29 March 2012
Chemists celebrate students' achievements
When chemistry students achieve, the Department of Chemistry is a bit father-like, proud - but not that good at showing it. But once a year, the Department assembles those students that have made the Department proud by their bringing home of various scholarships, grants, stipends, medals and other honours. During March, the Department - and not least the students’ supervisors - gathered to celebrate the achievements of eight talented chemistry students.
Happy and proud Department Head bid welcome
Department Head Michael Bols kicked off the event by welcoming the award winners, the students who had come to celebrate them and not least, to the foreman of the Carlsberg Memorial Grant, Klaus Block, who had kindly offered to deliver a pep talk for the ambitious students.
Carlsberg Memorial Grant foreman represented donors
Klaus Block, a chemist as well as the Carlsberg Memorial Grant's foreman, discussed his own chemistry studies trajectory and about making a difference through the sciences. Additionally, Block and the Carlsberg Memorial Grant brought a frothy extra for the Carlsberg award winners, magnum sized bottles of Carlsberg, as well as gift boxes for the other achievers being celebrated.
Thorbjørn wants to develop fertilizer production
Without chemical fertilizers, the land would not be able to provide food for the half of humanity. However, the current production of ammonia requires high pressure and extreme temperatures, a process which guzzles energy. Thorbjørn Juul Morsning received a Carlsberg Memorial Grant scholarship to look into a way of producing ammonia at room temperature.
Kristian looks for life on Mars
Nobody knows if life exists on Mars. The discovery of methane gas suggests that it does. Nevertheless, it’s hard to measure whether or not the gas is produced by living organisms. Kristian Barüel Ørnsø received an Oticon Foundation grant to study the phenomenon, one of the red planet's most compelling mysteries. Furthermore, a Siemens grant supported him in the development of his methods of calculation to support this aim.
Solveig explained hydrogenbonds
When molecules are linked in a liquid, can hydrogen bonds help to ensure their cohesion? Understanding the details of these hydrogen bonds is of vast importance and Solveig Gaarn Olesen’s significant contribution to that end has earned her a gold medal. The medal was won for her defence of one of the University of Copenhagen’s 2011 prize papers that dealt with the issue.
Rasmus is deveoping new computational chemistry
Atomic nuclei vibrate. Chemists have been aware of this for decades. However, theoretical chemistry rarely accounts for these movements and that creates problems when one is attempting to calculate the important magnetic and electrical properties of a chemical. Rasmus Faber received a Carlsberg Memorial Grant Scholarship to develop a new computational tool.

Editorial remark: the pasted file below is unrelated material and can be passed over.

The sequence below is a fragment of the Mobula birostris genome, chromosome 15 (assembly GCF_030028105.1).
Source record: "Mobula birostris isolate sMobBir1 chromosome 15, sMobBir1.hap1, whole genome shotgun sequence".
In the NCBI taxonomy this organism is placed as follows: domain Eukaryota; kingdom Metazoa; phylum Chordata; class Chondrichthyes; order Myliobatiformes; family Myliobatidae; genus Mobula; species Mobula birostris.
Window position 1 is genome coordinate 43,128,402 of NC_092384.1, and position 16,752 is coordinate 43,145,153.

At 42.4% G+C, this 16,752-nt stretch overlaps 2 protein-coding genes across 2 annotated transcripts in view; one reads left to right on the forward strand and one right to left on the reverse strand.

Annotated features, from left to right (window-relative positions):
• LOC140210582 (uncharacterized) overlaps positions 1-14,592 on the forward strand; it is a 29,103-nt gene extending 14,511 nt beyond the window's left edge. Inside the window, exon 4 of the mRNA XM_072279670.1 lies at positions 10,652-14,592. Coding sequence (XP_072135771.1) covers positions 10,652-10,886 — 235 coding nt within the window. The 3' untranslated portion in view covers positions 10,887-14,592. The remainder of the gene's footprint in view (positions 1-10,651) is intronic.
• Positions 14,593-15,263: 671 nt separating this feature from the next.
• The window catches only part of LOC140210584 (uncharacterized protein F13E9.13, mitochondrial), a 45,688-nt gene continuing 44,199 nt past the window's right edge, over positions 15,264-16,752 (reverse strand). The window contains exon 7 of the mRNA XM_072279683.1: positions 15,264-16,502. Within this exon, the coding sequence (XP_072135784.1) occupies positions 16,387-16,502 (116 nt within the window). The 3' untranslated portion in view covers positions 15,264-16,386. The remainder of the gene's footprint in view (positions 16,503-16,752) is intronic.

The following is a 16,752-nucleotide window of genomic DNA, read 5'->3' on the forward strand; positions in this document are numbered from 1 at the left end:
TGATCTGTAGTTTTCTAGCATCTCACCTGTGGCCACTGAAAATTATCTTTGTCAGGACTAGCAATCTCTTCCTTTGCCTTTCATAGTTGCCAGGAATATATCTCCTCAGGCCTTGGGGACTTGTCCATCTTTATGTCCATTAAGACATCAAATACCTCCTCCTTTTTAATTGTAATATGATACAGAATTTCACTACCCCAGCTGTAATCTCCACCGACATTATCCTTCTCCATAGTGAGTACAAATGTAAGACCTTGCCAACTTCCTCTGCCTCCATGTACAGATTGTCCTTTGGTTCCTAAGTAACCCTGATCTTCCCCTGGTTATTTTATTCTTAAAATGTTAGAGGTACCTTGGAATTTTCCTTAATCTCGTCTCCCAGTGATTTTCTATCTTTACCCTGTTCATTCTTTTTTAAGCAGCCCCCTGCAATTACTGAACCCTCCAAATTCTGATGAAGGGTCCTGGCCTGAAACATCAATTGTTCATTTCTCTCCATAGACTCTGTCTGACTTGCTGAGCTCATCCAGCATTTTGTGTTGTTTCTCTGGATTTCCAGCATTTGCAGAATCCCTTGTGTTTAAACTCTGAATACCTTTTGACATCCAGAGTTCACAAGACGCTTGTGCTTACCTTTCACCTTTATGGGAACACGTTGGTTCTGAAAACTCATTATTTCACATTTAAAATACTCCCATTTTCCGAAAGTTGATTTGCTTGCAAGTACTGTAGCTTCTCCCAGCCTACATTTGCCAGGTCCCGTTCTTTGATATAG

Freja wants to give us climate friendly fridges
Refrigerants have created an ozone hole and made an unhelpful contribution to climate change. But what if the chemical composition of these refrigerants was altered so that butter could be kept cool without ozone depletion or increased global warming? Freja From Østerstrøm received an Oticon grant to support her project, “Atmospheric chemistry investigations into greenhouse gases”. Products like Freon, a refrigerant, continue to linger in the upper atmosphere and cause problems. Therefore, it’s important to investigate and understand details about how the ozone layer continues to be degraded by yesterday’s pollution. Kasper Mackeprang received a Carlsberg Memorial Grant Scholarship for his research into how chlorine containing pollution destroys the ozone layer.
Kasper is revealing threats from past pollution
Products such as the coolant Freon are still present in the upper atmosphere, where they are causing problems. For this reason it is important to understand even the most minute details of how the ozone layer is degraded by pollution from the past.
Kasper Mackeprang received Carlsberg Memorial Scholarship for scrutinies of how chloride pollution is still destroying the ozone layer of Earth.
Tim developed heavy computations on light computers
Molecular components are most frequently tested between two gold electrodes. Calculating the interactions between the two electric fields with quantum mechanics is a challenge when there are 12,000 electrons to keep track of. Tim Hansen received a Siemens grant to develop a new method of predicting which molecules might be suitable as components in molecular electronics.
Novo Nordisk arbejdslegat
Nanna wants to devepop a crystal ball
When a chemical substance crystallizes, the way in which it does is of great significance. If the crystal is part of a drug, its design might be the difference between life and death. Nanna Wahlberg received a Novo Nordisk grant to develop models that can predict how a substance might crystallize under a given condition.
Photoreportage from the reception